Jussi Moila (b. 1981), if anyone, has his own voice – or perhaps more accurately, many voices. Namely, a stream of voices, identities, and images marked by a stunningly idiosyncratic theatrical touch flows throughout his plays. Moila stretches the boundaries of dramatic forms, uses choruses and poetry naturally, and forces viewers to reconsider conceptions of character and story. And he manages to do all this with a sensitive, accessible approach that reaches back towards theatre’s roots while remaining utterly contemporary.
Moila’s plays offer the director and the actors numerous interpretive opportunities and open-ended alternatives. They make room for the theatre group to do its own communal exploration in a way that’s easy for viewers to join in. Nainen joka rinnastui auringonkukkiin (The Woman Who Compared Herself to Sunflowers, 2005) is a poetic depiction of the search for love and identity. In it, the discrepancy between dreams and reality is illustrated by both Moomintrolls and Hamlet, and aspirations and memories melt into a vision that is simultaneously beautiful and ironic. Veitset leikkaa ilman (Knives Cut the Air, 2006) is the tragedy of an eastern Finnish family, a play about four people whose internal worlds contain stories and visions that take on an almost mythic scale. Paratiisi (Paradise, 2010) tells the story of a boy from war-torn Africa who arrives as a refugee in cold, mistrustful Finland. Despite violence and racism being core themes, the play maintains a hopeful, storybook quality to the end. Onnellinen perhe(A Happy Family, 2015) is a dark comedy about love and work pressure.
Knives Cut the Air (Veitset leikkaa ilman, 2006)
20 characters, Chorus, doubling possible, minimum of 4 actors
Funny thing—but life would be meaningless if the dead never visited the living.
A man who is falling into his shadow.
A boy who lives beneath the snow.
A boy who's burning without feeling the flame.
A woman who is filled with shame.
Through these four people, a story unfolds. Is it a play? It is a tragedy, but in what sense? At least it has a Chorus who comments on, argues about, and maybe even creates what we see and hear. At the heart, however, is a family. An ordinary family from Eastern Finland whose ordinary life is raised to mythic proportions. Every generation has its own emotional wounds, its painful memories trying to surface. Everyone is looking for love, struggling to love in return, and trying their hardest to figure out what love even is.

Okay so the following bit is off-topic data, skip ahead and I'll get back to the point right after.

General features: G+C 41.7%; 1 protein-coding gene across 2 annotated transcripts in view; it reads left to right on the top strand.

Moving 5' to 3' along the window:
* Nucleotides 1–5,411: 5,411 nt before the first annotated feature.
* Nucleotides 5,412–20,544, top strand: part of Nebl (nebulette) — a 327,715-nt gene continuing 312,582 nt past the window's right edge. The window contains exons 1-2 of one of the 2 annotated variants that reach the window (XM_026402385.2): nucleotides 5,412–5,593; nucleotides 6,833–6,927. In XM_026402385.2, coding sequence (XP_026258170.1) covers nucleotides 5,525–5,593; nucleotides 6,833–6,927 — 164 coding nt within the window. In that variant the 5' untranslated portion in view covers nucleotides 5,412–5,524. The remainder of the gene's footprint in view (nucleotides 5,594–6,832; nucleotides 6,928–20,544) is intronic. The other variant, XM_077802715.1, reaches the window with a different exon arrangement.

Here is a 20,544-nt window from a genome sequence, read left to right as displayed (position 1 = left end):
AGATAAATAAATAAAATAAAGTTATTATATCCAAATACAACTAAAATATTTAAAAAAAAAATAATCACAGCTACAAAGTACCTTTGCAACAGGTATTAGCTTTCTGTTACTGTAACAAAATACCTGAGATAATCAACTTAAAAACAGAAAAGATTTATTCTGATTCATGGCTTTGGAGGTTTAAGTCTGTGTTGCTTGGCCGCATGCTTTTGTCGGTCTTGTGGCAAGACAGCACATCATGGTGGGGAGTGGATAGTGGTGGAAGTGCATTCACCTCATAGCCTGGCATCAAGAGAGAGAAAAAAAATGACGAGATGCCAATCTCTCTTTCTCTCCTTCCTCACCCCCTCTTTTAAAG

Jussi Moila's play juxtaposes epic grandeur and the crude, searing relevation and thougtful contemplation. It's open to many interpretations, all equally inspiring and memorable.
I came to see you every day.
And I saw the landscape behind your eyes.
Did you know that in your landscape there's
a birch tree, a well, a bear, and a bee...
but one day
it was all gone...
and then I wanted to die.
The play has been translated into English, Italian, Hungarian and Estonian. In addition to the Finnish premiere at the Takomo Theatre, it has been performed at the Fogasház Theatre in Budapest.
Paradise (Paratiisi, 2010)
30 roles, dual roles possible, 9 actors in the original staging
The boy is from Kianji, a large country far from here. When civil war arrives, he loses his home and then, one by one, his mother, father, and brother. The guerrilla camp is his only source of friends, and even they send him on a mission as a suicide bomber. He’s rescued, however, and eventually ends up in eastern Finland. There he encounters a new kind of loneliness, suspicion, and racism. Only when he escapes into his internal world can the boy find freedom, with the help of MC Hammer and Michael Jackson. Paradise is a beautiful and cruel tale of longing and homelessness. It tells its stories through potent images and passionate poetry. The text offers ample opportunities to make use of dance and music, and its outwardly directed, communal style makes it possible for both performers and viewers to participate in an enveloping common experience.
The play has been translated into English.
A Happy Family (Onnellinen perhe, 2015)
F 1, M 2
Alice is a performance artist and Anders is an author working on a novel about the Finnish Winter War. When Alice is given the opportunity of running a provincial art college, the couple move to a small town. The pressure of work and the demands of family life come to a head as Alice's artistic idealism collides with local economic realities, and Anders retreats into his work on war and the myth of masculine silence. By turns, when one seeks comfort the other inevitably flees. Can love and happiness prevail under these circumstances?
Jussi Moila's witty dark comedy addresses both intimate and worldly issues. Anyone whose life includes love, family or work will identify with the sharply observed characters and themes in Moila's play.